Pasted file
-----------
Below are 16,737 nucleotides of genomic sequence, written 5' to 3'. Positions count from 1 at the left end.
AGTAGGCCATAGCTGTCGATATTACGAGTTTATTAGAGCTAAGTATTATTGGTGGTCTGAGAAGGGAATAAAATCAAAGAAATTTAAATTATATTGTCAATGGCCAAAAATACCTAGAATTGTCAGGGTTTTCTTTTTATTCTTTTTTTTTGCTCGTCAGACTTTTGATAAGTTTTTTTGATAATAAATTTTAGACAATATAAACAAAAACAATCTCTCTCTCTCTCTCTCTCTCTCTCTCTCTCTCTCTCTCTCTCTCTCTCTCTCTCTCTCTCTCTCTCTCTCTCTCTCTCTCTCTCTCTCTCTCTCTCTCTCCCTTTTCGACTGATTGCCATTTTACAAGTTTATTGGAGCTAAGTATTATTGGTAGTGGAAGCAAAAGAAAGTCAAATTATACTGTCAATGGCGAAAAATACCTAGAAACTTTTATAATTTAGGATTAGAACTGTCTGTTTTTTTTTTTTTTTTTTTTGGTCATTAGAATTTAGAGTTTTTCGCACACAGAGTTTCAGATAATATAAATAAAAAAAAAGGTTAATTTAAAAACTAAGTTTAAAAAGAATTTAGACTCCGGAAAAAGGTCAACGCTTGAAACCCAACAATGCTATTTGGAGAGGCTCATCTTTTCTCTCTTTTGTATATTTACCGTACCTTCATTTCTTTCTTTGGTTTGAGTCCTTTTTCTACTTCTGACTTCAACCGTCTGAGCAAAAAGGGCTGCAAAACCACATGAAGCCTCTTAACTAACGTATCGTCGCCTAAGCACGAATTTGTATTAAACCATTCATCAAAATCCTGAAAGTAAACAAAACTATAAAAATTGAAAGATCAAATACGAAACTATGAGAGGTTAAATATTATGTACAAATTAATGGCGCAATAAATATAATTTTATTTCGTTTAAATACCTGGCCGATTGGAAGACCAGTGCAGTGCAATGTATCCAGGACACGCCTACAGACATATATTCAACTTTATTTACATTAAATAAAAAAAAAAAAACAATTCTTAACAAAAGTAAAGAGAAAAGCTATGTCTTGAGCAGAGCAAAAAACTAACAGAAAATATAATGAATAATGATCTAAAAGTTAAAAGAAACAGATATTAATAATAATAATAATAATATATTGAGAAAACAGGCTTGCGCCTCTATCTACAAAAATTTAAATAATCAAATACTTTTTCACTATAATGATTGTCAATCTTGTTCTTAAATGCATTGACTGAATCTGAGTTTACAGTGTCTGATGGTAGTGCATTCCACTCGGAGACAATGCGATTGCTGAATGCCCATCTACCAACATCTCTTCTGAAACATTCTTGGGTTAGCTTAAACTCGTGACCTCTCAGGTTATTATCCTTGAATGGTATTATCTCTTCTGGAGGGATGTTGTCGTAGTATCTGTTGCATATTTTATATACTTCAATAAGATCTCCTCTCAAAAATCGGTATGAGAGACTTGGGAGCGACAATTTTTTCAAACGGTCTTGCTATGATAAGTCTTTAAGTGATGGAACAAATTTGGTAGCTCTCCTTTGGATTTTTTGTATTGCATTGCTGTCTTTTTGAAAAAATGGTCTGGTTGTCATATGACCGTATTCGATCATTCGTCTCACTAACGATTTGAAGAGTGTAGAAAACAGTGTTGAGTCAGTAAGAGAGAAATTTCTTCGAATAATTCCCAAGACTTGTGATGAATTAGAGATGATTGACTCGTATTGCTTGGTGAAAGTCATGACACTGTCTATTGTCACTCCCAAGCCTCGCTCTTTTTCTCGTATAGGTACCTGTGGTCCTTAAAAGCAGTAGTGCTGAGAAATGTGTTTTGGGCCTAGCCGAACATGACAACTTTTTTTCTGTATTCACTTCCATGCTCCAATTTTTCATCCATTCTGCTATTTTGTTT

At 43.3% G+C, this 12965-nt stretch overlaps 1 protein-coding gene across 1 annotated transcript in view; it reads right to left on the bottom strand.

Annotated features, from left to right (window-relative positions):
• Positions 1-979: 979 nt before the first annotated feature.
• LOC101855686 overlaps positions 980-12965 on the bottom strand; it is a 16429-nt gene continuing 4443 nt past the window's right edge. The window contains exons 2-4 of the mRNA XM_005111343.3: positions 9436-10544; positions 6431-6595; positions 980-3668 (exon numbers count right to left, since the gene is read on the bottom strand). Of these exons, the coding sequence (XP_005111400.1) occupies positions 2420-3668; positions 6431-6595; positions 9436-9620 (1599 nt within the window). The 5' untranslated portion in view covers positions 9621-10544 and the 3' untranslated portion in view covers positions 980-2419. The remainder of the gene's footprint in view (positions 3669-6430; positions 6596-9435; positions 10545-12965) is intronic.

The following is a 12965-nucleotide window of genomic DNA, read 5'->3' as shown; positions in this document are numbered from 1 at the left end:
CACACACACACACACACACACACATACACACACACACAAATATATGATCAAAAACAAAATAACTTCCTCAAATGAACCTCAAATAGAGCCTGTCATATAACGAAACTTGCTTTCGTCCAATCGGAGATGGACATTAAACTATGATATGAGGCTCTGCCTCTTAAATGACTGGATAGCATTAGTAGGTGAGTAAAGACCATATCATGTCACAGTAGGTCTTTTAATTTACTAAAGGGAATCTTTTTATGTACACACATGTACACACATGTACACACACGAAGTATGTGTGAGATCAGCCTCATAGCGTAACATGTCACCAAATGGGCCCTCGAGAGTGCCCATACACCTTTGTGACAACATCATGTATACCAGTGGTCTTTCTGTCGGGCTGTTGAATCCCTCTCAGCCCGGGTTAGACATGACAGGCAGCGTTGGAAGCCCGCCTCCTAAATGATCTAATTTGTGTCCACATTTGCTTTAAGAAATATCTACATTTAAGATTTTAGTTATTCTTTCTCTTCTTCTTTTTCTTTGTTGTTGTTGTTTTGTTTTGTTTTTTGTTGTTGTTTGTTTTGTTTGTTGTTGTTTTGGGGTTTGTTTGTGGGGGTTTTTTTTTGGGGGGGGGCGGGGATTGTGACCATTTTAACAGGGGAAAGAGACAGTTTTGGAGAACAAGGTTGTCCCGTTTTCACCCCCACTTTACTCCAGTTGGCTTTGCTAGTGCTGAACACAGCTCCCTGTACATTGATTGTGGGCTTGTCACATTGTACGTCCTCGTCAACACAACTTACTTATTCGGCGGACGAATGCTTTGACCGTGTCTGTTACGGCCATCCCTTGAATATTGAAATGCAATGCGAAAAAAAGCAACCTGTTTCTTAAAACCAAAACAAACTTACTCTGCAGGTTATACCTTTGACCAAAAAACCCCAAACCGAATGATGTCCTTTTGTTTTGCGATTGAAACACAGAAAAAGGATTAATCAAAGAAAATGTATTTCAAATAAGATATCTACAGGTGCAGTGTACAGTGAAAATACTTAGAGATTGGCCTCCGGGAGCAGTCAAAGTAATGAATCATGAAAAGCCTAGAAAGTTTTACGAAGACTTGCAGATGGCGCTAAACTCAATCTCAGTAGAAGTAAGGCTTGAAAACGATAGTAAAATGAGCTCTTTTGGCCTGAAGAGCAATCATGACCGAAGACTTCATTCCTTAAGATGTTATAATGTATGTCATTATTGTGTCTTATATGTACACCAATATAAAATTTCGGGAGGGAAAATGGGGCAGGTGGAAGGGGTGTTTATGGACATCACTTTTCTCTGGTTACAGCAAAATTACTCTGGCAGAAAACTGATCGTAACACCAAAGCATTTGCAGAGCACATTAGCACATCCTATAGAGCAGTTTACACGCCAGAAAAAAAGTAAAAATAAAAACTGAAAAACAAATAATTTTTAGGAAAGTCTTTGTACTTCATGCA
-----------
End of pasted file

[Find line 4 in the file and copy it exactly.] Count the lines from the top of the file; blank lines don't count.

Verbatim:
Annotated features, from left to right (window-relative positions):